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"à l’occurrence frênée" (translation help requested) Options
KMPageau
Posted: Tuesday, April 22, 2014 2:28:18 PM
Rank: Member

Joined: 4/22/2014
Posts: 58
Neurons: 193
Location: Montréal, Quebec, Canada
At around 3 minutes, 30 seconds into this French radio tape online at CBC Archives, the speaker uses the phrase "à l’occurrence frênée". I think I know what it means, but I can't come up with a decent fluid English translation for it.

Source: http://archives.radio-canada.ca/emissions/578-6159/page/10/

My attempted French transcript:

Quote:
Euh – aussi bien dans le mouvement syndical, qui, dans un esprit nettement politique, c’est un phénomène qu’on croit remarquable. Alors, euh – peut-etre le PQ compte implicitement avec une organisation populaire – uh, qui aurait des objectifs beaucoup plus radicaux que ceux des PQ – et que le PQ pourrait encadrer même à l’occurrence frênée.


My attempted English translation:

Quote:
Uh – as well, in the trade union movement, which, in a definitely political spirit, is a quite remarkable phenomenon. So, uh – maybe the PQ is implicitly counting on a popular set-up – uh, which would have goals far more radical than those of the PQ – and to which the PQ could give a framework, even à l’occurrence frênée.


I think that "à l’occurrence frênée" means "at a braked rate of speed", a way of saying that the PQ could in fact start out with its own socialist "manifesto", but slowly gear up towards the far more socialist (communist) approach demanded by these much more radicalized trade unions. But "at a braked rate of speed" isn't very fluid English, and I doubt it really captures what this phrase probably says in the context.

Thanks if you can help with this.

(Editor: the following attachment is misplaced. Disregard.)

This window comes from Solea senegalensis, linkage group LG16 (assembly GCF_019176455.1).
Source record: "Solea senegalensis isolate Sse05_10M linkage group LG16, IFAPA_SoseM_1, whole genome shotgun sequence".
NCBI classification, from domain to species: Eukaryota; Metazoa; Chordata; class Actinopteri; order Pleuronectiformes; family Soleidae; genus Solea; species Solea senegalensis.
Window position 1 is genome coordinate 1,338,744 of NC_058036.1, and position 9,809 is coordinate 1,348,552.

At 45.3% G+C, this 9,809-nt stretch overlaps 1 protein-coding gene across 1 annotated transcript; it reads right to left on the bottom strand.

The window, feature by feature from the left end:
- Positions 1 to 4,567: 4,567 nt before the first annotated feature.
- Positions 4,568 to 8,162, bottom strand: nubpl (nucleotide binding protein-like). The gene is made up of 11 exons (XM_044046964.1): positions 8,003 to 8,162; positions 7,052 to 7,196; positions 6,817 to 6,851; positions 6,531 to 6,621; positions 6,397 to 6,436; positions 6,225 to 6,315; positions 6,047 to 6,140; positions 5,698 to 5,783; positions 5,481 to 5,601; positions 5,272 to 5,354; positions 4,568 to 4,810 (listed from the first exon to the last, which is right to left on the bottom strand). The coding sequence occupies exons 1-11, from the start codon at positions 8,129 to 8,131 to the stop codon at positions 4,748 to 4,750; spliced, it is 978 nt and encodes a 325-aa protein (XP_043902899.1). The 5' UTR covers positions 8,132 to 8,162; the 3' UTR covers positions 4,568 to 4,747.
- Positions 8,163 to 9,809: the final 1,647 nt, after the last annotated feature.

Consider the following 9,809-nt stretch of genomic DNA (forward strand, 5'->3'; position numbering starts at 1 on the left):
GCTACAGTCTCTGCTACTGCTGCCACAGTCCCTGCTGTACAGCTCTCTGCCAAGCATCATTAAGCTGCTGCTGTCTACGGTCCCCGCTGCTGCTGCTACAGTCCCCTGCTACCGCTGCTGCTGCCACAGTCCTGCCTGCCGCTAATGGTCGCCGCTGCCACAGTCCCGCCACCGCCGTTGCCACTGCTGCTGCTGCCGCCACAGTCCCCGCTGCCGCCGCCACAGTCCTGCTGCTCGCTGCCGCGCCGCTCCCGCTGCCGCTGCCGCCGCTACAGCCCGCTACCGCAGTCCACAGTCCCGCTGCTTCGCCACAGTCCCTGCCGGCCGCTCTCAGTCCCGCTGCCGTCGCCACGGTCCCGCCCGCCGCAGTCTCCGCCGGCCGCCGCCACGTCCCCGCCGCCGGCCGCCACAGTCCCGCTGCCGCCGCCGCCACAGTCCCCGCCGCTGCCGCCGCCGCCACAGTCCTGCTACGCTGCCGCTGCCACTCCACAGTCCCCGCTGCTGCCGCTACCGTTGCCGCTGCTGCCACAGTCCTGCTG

SandraM
Posted: Wednesday, April 23, 2014 5:28:14 AM
Rank: Advanced Member

Joined: 3/11/2009
Posts: 399
Neurons: 1,454
KMPageau wrote:
Alors, euh – peut-etre le PQ compte implicitement avec une organisation populaire – uh, qui aurait des objectifs beaucoup plus radicaux que ceux des PQ – et que le PQ pourrait encadrer même à l’occurrence frênée.

I'm hearing "que le PQ pourrait encadrer et même à l'occurrence freiner"
I think here "à l'occurrence" is used where I (French native speaker from France) would use "à l'occasion"=when applicable/when necessary
so the speaker says that the PQ could "encadrer" and even slow down this popular organisation.
KMPageau
Posted: Tuesday, April 29, 2014 2:14:35 PM
Rank: Member

Joined: 4/22/2014
Posts: 58
Neurons: 193
Location: Montréal, Quebec, Canada
SandraM wrote:
KMPageau wrote:
Alors, euh – peut-etre le PQ compte implicitement avec une organisation populaire – uh, qui aurait des objectifs beaucoup plus radicaux que ceux des PQ – et que le PQ pourrait encadrer même à l’occurrence frênée.


I'm hearing "que le PQ pourrait encadrer et même à l'occurrence freiner"

I think here "à l'occurrence" is used where I (French native speaker from France) would use "à l'occasion"=when applicable/when necessary

so the speaker says that the PQ could "encadrer" and even slow down this popular organisation.